ICPDR publishes a new policy guidance on managing hazardous substances pollution

News & Media
muddy water coming out of a pipe and discharching into a river
Chemical pollution

Controlling hazardous substances in the Danube River Basin is challenging due to knowledge gaps, limited understanding, and weak institutional capacity. The ICPDR's new policy paper, based on the Danube Hazard m3c Project's findings, offers solutions from a collaborative effort with ICPDR experts.

Hazardous substances (HS) pollution is a significant water management issue in the Danube River Basin (DRB) that needs basin-wide pollution assessments and harmonized abatement measures through transboundary cooperation. Danube countries have made significant efforts to tackle HS pollution by conducting targeted monitoring campaigns, applying basin scale water quality models and implementing various control measures. Yet, chemicals are still found in the aquatic environment having ubiquitous persistent, bioaccumulative and toxic features and leading to failing good status of surface water bodies. Thus, further steps need to be taken towards a more “toxic-free” DRB, fully in line with the ambitions of the EU Green Deal.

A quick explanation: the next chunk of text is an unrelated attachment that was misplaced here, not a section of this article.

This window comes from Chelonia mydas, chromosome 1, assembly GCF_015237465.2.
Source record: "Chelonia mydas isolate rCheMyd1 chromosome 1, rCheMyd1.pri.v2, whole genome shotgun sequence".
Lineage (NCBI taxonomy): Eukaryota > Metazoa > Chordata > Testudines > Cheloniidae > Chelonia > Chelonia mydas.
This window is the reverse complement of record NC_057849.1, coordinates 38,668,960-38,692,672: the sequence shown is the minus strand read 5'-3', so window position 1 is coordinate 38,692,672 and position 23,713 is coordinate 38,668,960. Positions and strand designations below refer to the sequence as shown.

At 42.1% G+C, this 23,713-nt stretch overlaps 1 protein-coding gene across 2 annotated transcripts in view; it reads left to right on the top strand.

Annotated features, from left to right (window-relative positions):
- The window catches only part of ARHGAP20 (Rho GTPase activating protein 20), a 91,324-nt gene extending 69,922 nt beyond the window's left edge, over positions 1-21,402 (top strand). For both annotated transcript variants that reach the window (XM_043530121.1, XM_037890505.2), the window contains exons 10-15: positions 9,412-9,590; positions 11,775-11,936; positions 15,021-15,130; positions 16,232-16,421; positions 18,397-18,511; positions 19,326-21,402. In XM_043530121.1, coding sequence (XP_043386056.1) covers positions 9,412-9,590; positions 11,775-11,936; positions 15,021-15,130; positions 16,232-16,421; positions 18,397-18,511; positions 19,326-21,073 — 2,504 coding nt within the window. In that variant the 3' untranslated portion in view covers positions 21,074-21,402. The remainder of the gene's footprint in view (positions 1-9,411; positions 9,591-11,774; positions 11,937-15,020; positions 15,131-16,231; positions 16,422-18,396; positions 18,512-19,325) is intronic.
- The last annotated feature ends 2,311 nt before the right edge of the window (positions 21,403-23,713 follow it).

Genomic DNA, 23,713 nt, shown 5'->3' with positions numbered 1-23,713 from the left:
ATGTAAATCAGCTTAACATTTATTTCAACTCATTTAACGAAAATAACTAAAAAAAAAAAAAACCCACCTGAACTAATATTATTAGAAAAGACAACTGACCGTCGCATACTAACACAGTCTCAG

The policy guidance recommends sound policy instruments and effective measures to protect aquatic environment against HS emissions for decision makers in the water management policy field. It offers Danube countries support for the preparation and implementation of their tailor-made national water management policies concerning HS pollution. The guidance will act as a strategic policy framework providing consistent approaches into which the Danube states are encouraged to integrate their individual national methods. It lays down the basis for planning measures subject to individual adjustments according to national conditions.

This document encompasses management level assessments and recommendations to be potentially incorporated into the upcoming Danube and national River Basin Management Plans. This includes recommendations for a HS management strategy and a catalogue of mitigation measures including a qualitative assessment of their potential effects. It also includes an assessment of the “state-of-the-art” understanding obtained on the issue of HS pollution in the DRB, in addition to an overview of the relevant data and knowledge gaps and suggestions on how to overcome them. Thus, it can potentially contribute to achieve an effective and harmonized management of HS water pollution in the DRB, based on the prioritization of measures at transnational level and on the simultaneous consideration of specific territorial needs.